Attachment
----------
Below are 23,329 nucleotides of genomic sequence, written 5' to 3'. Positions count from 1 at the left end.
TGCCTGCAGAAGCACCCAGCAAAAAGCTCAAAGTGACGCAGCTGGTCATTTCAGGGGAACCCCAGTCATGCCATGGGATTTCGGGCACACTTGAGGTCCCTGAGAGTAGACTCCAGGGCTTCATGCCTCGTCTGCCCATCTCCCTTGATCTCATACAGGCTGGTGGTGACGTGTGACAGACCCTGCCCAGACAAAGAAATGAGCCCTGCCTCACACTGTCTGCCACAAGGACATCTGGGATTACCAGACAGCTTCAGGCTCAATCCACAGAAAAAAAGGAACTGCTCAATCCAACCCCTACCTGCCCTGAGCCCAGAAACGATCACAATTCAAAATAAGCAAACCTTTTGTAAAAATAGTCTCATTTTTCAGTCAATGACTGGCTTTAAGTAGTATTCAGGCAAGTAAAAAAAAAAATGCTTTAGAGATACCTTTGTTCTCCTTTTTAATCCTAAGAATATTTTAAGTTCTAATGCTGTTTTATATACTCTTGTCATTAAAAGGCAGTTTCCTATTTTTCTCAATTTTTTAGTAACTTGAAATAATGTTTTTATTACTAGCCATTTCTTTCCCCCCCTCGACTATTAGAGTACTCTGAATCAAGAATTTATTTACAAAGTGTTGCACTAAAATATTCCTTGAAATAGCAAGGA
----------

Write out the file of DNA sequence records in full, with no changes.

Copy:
Below are 23,329 nucleotides of genomic sequence, written 5' to 3'. Positions count from 1 at the left end.
TGCCTGCAGAAGCACCCAGCAAAAAGCTCAAAGTGACGCAGCTGGTCATTTCAGGGGAACCCCAGTCATGCCATGGGATTTCGGGCACACTTGAGGTCCCTGAGAGTAGACTCCAGGGCTTCATGCCTCGTCTGCCCATCTCCCTTGATCTCATACAGGCTGGTGGTGACGTGTGACAGACCCTGCCCAGACAAAGAAATGAGCCCTGCCTCACACTGTCTGCCACAAGGACATCTGGGATTACCAGACAGCTTCAGGCTCAATCCACAGAAAAAAAGGAACTGCTCAATCCAACCCCTACCTGCCCTGAGCCCAGAAACGATCACAATTCAAAATAAGCAAACCTTTTGTAAAAATAGTCTCATTTTTCAGTCAATGACTGGCTTTAAGTAGTATTCAGGCAAGTAAAAAAAAAAATGCTTTAGAGATACCTTTGTTCTCCTTTTTAATCCTAAGAATATTTTAAGTTCTAATGCTGTTTTATATACTCTTGTCATTAAAAGGCAGTTTCCTATTTTTCTCAATTTTTTAGTAACTTGAAATAATGTTTTTATTACTAGCCATTTCTTTCCCCCCCTCGACTATTAGAGTACTCTGAATCAAGAATTTATTTACAAAGTGTTGCACTAAAATATTCCTTGAAATAGCAAGGA